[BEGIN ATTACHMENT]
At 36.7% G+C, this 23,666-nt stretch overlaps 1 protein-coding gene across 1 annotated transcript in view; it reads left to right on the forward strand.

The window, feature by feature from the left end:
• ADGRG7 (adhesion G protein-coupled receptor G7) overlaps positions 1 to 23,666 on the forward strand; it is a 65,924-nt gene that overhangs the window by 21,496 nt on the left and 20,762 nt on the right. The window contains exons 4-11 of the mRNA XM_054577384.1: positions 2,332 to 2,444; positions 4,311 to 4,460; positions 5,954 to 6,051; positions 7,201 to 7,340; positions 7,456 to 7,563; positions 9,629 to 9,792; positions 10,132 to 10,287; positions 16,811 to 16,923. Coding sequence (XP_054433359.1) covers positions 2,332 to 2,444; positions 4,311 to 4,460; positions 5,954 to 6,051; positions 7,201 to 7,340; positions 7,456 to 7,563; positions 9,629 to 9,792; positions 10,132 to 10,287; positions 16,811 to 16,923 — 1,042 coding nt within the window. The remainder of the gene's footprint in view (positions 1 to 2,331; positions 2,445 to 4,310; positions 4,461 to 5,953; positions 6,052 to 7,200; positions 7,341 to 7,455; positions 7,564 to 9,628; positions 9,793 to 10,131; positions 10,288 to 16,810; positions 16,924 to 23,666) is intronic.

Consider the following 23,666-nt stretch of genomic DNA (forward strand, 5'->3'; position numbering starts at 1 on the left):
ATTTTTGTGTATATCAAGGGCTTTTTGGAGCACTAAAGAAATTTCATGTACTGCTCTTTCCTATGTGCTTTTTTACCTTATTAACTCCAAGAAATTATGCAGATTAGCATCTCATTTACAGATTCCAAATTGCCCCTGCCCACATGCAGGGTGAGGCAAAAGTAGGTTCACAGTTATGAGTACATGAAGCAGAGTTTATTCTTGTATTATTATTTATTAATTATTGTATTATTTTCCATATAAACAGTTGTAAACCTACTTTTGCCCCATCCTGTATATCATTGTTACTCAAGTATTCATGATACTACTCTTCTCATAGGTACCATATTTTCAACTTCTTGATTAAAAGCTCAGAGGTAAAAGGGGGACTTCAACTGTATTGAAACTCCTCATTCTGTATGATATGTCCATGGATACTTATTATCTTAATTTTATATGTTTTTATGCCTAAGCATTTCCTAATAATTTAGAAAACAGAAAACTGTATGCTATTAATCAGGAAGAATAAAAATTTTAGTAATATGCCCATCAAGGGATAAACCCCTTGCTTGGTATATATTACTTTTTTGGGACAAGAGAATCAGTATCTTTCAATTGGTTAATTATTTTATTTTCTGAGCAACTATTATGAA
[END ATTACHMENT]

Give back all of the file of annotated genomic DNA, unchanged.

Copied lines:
At 36.7% G+C, this 23,666-nt stretch overlaps 1 protein-coding gene across 1 annotated transcript in view; it reads left to right on the forward strand.

The window, feature by feature from the left end:
• ADGRG7 (adhesion G protein-coupled receptor G7) overlaps positions 1 to 23,666 on the forward strand; it is a 65,924-nt gene that overhangs the window by 21,496 nt on the left and 20,762 nt on the right. The window contains exons 4-11 of the mRNA XM_054577384.1: positions 2,332 to 2,444; positions 4,311 to 4,460; positions 5,954 to 6,051; positions 7,201 to 7,340; positions 7,456 to 7,563; positions 9,629 to 9,792; positions 10,132 to 10,287; positions 16,811 to 16,923. Coding sequence (XP_054433359.1) covers positions 2,332 to 2,444; positions 4,311 to 4,460; positions 5,954 to 6,051; positions 7,201 to 7,340; positions 7,456 to 7,563; positions 9,629 to 9,792; positions 10,132 to 10,287; positions 16,811 to 16,923 — 1,042 coding nt within the window. The remainder of the gene's footprint in view (positions 1 to 2,331; positions 2,445 to 4,310; positions 4,461 to 5,953; positions 6,052 to 7,200; positions 7,341 to 7,455; positions 7,564 to 9,628; positions 9,793 to 10,131; positions 10,288 to 16,810; positions 16,924 to 23,666) is intronic.

Consider the following 23,666-nt stretch of genomic DNA (forward strand, 5'->3'; position numbering starts at 1 on the left):
ATTTTTGTGTATATCAAGGGCTTTTTGGAGCACTAAAGAAATTTCATGTACTGCTCTTTCCTATGTGCTTTTTTACCTTATTAACTCCAAGAAATTATGCAGATTAGCATCTCATTTACAGATTCCAAATTGCCCCTGCCCACATGCAGGGTGAGGCAAAAGTAGGTTCACAGTTATGAGTACATGAAGCAGAGTTTATTCTTGTATTATTATTTATTAATTATTGTATTATTTTCCATATAAACAGTTGTAAACCTACTTTTGCCCCATCCTGTATATCATTGTTACTCAAGTATTCATGATACTACTCTTCTCATAGGTACCATATTTTCAACTTCTTGATTAAAAGCTCAGAGGTAAAAGGGGGACTTCAACTGTATTGAAACTCCTCATTCTGTATGATATGTCCATGGATACTTATTATCTTAATTTTATATGTTTTTATGCCTAAGCATTTCCTAATAATTTAGAAAACAGAAAACTGTATGCTATTAATCAGGAAGAATAAAAATTTTAGTAATATGCCCATCAAGGGATAAACCCCTTGCTTGGTATATATTACTTTTTTGGGACAAGAGAATCAGTATCTTTCAATTGGTTAATTATTTTATTTTCTGAGCAACTATTATGAA